Historic CPG leaders are falling behind as their smaller, digitally enabled counterparts rewrite the rules and consumer expectations are changed by digitally native operators such as Uber, Amazon and Netflix.
Augmented reality creates the opportunity for brands to be more intrusive than ever because it's more a filter for living than a medium for accessing content. As wearers literally experience life through the lens of their smartphones, glasses or headsets, brands are invited into a more personal, subjective, sensitive relationship than marketers could have imagined a generation ago.
Hospital stays are becoming more and more like hotel stays when it comes to the amenities that young expectant mothers are looking for when heading in to deliver their child. Young moms who are accustomed to life in the digital era, with options such as one-click buying and same-day drone delivery service, are expecting a more customized experience in every aspect of their lives - not just retail.
In the past, when senior marketers heard the words "experiential marketing," one of the first associations was likely around stunts - or maybe even a connection to guerrilla marketing. It was something either done in a mall or on a crowded shopping street that had very little to do with AI, AR or IoT. Nowadays, progressive brands are integrating these technologies to offer complex, multifaceted experiences at scale.
In the gilded age of small batch, local, authenticity, and transparency, big corporations often get cast, unfairly, as the villain. While no company is perfect, most large entities get a bit of a bad rap. So, how do establishments stop acting like The Man, and regain the respect of the people? If you’re still using “Likes” as a form of analytical measurement in 2018, you might as well be using an abacus to calculate the tip for dinner. Likes are a thing of the past, but likability is the key to the future of brand perception, and likability is measured ...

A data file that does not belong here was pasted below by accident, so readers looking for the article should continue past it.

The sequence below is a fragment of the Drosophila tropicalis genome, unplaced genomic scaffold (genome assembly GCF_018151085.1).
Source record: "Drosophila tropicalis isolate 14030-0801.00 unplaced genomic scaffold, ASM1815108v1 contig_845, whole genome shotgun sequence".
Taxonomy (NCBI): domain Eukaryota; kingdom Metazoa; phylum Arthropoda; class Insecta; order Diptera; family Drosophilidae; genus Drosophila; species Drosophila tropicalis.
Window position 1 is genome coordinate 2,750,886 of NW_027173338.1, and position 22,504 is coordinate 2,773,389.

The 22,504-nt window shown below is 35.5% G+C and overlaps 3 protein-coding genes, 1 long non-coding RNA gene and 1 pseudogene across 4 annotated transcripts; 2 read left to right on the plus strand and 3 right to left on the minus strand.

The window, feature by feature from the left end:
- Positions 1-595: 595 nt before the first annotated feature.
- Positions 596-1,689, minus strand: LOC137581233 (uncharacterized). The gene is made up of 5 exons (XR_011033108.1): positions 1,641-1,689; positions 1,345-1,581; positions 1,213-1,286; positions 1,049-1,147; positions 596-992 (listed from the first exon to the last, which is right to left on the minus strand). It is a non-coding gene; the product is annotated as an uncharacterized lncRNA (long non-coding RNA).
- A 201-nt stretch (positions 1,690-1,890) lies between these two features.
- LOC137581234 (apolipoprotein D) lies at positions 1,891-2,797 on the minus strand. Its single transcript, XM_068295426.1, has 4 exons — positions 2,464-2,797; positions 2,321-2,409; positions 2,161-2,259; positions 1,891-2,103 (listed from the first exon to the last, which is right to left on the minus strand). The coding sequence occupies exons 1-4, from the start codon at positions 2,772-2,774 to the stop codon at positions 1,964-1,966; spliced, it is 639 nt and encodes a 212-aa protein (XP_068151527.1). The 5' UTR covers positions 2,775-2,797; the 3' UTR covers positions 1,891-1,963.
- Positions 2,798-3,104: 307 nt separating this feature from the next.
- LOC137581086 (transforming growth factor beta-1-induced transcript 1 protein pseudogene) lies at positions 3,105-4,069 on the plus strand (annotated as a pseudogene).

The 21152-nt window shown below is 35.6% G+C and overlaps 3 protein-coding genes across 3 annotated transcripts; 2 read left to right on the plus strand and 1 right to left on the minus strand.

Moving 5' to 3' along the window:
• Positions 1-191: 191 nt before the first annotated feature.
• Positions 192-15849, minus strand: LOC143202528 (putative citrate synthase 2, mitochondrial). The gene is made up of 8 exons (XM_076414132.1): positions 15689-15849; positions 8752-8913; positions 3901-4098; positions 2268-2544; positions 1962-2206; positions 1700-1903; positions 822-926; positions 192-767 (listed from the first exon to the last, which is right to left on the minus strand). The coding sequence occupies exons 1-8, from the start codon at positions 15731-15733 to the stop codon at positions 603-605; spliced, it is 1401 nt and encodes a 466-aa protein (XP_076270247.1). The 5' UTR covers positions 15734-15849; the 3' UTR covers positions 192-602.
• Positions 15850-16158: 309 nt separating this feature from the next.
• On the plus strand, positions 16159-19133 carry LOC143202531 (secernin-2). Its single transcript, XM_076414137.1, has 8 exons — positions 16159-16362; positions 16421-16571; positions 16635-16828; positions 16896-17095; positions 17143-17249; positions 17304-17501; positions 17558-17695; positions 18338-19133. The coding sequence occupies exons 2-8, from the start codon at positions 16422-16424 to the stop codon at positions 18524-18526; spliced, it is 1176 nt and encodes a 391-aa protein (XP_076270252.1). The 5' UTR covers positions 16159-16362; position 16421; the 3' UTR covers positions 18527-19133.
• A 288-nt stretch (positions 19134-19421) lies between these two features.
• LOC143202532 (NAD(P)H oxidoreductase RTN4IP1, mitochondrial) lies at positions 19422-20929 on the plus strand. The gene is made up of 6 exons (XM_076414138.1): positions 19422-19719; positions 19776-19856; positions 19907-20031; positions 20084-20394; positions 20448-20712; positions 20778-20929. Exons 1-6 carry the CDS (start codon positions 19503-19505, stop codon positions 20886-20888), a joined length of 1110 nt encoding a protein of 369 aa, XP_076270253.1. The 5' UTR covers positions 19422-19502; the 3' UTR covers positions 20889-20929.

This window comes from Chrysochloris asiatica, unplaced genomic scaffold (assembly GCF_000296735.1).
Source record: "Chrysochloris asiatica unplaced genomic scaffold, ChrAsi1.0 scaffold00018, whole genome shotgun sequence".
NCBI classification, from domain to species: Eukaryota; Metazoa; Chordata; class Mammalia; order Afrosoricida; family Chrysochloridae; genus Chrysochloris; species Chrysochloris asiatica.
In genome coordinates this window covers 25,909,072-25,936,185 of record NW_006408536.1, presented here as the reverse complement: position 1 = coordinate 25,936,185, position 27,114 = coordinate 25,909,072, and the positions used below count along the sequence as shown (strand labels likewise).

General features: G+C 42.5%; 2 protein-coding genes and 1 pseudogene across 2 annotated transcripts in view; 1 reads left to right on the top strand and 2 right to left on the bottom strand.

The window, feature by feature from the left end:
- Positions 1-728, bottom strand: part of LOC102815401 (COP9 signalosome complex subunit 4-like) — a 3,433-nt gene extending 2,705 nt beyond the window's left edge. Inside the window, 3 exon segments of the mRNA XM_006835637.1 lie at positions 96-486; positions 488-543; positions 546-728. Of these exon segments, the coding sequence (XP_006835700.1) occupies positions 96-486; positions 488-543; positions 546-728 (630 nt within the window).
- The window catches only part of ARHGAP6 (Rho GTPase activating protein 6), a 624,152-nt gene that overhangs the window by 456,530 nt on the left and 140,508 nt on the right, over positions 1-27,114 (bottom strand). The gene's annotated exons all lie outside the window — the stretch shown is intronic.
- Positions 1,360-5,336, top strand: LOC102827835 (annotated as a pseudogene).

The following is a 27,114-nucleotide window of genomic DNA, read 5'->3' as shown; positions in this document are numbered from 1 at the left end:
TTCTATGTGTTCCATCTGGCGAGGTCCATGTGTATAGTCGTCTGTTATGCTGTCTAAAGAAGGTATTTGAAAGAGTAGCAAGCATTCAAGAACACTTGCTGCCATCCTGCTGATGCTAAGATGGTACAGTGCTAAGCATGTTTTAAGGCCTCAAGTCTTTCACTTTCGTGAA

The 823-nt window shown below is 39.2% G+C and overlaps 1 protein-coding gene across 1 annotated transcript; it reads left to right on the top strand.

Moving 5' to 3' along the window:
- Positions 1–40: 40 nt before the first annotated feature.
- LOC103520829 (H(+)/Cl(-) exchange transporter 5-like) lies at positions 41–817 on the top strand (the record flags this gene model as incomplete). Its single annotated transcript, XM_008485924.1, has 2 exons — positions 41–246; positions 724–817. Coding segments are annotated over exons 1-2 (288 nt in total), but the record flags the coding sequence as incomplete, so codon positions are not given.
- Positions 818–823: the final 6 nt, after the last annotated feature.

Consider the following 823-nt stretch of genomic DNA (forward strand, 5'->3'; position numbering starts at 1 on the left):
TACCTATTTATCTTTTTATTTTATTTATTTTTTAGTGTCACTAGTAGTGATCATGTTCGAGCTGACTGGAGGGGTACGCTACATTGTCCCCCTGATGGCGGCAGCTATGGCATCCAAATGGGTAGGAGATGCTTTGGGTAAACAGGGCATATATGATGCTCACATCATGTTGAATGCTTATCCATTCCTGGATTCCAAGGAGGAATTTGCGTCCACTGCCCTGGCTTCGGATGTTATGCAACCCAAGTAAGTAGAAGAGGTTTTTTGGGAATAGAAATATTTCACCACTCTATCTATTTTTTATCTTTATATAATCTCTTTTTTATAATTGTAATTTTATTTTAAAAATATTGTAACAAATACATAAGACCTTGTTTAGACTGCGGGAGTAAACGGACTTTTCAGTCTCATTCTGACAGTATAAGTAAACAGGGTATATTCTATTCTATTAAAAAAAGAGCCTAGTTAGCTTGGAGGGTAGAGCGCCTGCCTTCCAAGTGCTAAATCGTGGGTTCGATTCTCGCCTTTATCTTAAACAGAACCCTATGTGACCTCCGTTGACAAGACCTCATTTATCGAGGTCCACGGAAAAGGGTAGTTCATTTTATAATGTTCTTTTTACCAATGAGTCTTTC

I recently read in an advertising column that the two major trends for marketing are "authenticity" and "transparency." I scratched my head and thought, "Trends?" This is why many brands are failing, built upon a version of marketing leadership that drives disregard for institutions, government and capitalism itself.
How does a 54 year old make a decision about which non-profit to support? How does an Hispanic man choose a favorite coffee brand? Making sweeping generalizations about the way that people make buying decisions based on age, race, or gender seems ineffective, but for years, it's been all that marketers had to go on.
Ideas that understand their customer.
In a recent survey of our Fortune 500 customers, we asked them to rank their most common data challenges. Integrating multiple data sources was the top result, with analyzing data to draw insights and acting on the data tied for second place.
Yes, you're too busy to read 50 pages about 2018 travel trends. But if you want to make sense of what might be coming up this year, it might be worth your while to read "From the Front Line: Luxury Vacation Trends," written by Jack Ezon, president of Ovation Vacations, a luxury travel agency. There's a lot for marketers to chew on from this keen observer of the industry.